Is it possible to make all admin created posts non-editable to all other users?

I want to ensure that posts created by the admin are non-editable by all other users, including staff and moderators. I’ve observed that even the Terms of Service can be edited by moderators.

Consider a scenario where an active forum user is offered a moderator role, but subsequently begins to act unethically, such as editing or deleting legal documents like the Terms of Service.

Is there a way to establish such specific permissions or restrictions?

The Terms of Service and Privacy Policy are currently in the default “Staff” category, so I can’t adjust who can create, etc.

I’ve noticed that even Trust Level 3 users can modify the Terms of Service. If the suggestion is something like “You can lower the trust level”, that’s not a viable solution, as the moderator still needs other permissions to effectively moderate the forum without restrictions.

Is there a default method for setting these kinds of limitations?

Further, is there any way to edit each permission and remove/add the permissions?

Move them to another category that only admins can edit.


That is the way, in new category creation security access setting can be set to admins only not mods.

That is surprising, as default setting or someone changed that?


Thank you for the reply.

I will quote my own post. The TOS is in the “staff” category. We can’t set/edit security for the staff category. Your method will work for any other category created by the admin. But discourse does not allow to set security for the default staff category.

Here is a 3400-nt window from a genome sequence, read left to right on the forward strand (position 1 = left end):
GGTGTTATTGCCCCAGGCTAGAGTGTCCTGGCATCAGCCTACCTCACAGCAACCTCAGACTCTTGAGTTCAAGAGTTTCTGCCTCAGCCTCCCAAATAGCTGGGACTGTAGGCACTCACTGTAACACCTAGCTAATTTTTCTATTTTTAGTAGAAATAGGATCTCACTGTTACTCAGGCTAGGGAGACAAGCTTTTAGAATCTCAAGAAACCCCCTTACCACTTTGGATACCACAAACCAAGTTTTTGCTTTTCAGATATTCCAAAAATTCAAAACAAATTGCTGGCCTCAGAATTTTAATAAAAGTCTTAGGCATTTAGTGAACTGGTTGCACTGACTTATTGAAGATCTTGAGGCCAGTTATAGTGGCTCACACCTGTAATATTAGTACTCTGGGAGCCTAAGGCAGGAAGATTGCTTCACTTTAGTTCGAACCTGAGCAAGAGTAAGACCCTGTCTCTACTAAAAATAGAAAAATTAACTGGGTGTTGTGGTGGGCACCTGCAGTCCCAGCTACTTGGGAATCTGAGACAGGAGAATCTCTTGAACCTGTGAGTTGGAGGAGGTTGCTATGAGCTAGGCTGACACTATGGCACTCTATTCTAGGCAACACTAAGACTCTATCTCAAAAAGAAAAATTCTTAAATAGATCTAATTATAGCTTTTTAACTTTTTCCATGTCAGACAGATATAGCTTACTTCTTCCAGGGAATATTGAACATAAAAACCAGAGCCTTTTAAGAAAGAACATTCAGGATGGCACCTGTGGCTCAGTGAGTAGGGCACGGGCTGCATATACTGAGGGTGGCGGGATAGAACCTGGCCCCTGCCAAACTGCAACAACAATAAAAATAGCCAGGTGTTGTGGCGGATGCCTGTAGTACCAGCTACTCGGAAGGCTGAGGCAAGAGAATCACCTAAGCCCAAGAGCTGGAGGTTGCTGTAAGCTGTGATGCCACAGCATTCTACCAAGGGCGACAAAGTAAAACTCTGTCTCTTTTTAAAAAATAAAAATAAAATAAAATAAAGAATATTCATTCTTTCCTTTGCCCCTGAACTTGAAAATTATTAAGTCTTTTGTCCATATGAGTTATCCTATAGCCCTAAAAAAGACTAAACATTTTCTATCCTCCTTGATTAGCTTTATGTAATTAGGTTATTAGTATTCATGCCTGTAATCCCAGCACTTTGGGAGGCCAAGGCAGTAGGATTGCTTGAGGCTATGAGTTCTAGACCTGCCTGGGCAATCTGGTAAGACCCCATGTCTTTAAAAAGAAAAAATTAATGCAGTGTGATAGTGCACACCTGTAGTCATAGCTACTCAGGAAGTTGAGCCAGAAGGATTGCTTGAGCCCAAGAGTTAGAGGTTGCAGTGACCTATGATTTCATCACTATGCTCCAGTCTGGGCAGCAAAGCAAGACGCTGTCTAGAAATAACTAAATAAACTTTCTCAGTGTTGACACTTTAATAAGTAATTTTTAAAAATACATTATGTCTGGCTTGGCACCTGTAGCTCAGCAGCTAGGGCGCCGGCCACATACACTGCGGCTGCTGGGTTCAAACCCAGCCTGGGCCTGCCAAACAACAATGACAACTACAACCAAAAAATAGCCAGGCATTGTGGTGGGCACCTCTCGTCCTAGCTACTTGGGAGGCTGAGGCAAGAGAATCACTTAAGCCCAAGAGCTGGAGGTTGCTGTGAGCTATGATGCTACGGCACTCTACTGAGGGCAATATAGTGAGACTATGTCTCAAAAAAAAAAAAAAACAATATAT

The Terms of Service and Privacy Policy are currently in the default “Staff” category, so I can’t adjust who can create, etc.

Not quite sure. It’s possible I did it. However still my main concern is there → To restrict anyone else to edit the legal documents.

So, how to make the newly created TOS document (in the new category) appear in the default official “Terms of service” tab? at “examplesite. com/tos”.

In your method, is it possible?

How I would do this is to have these ToS hosted elsewhere on a platform that only admins have control over. Then I will use the discourse setting to have external ToS and other policy pages. That way, admins know where to make changes and nobody else can edit those directly on discourse.


What you can do is first create a new category that only administrators can access, then move the terms of service page to that category.


Have you ever done it that way successfully or you’re just thinking it might work? Because that may create new problems

  1. The TOS document no longer can be moved to the official staff category anymore (if something goes wrong/if your method doesn’t work)
  2. The above issue can create another one → now the TOS is not visible in the default TOS tab because the system cannot find the tos document in the staff category.
  3. Every-time you want to update TOS, you need to set “post title length” setting (as discourse has no seperate power allocated to admins on post shorter title lengths like “tos”)

Have tested this today and seems to work fine, and is possible to move TOS page back to staff category.

Don’t know how the system publishes the official page from the editable version but changing name/category does not seem to create any problem for that.


It’s not that professional as the new tos page does not appear in the “Terms of Service” default tab. It just directs to the post (and all other adjacent tabs “about, faq, prvacy policy” are no longer appear next to the terms of service tab - even the terms of service tab is no longer visible).

These unnecessary restrictions in the discourse makes us customise the site very difficult.

It’s also the same for about us page as well. if you try to remove the “stats” no you can’t it’s discourse’s forced decision you must have it displayed. Strange rules.

It’s same for TOS page as well “no, you must keep it editable to all the unethical moderators, it’s discourse’s forceful decision” :relieved: it’s strange discourse forcefully enforcing their will on the site.

I feel like discourses main slogan is “All the power to the community, non to admins” :sweat_smile::grin: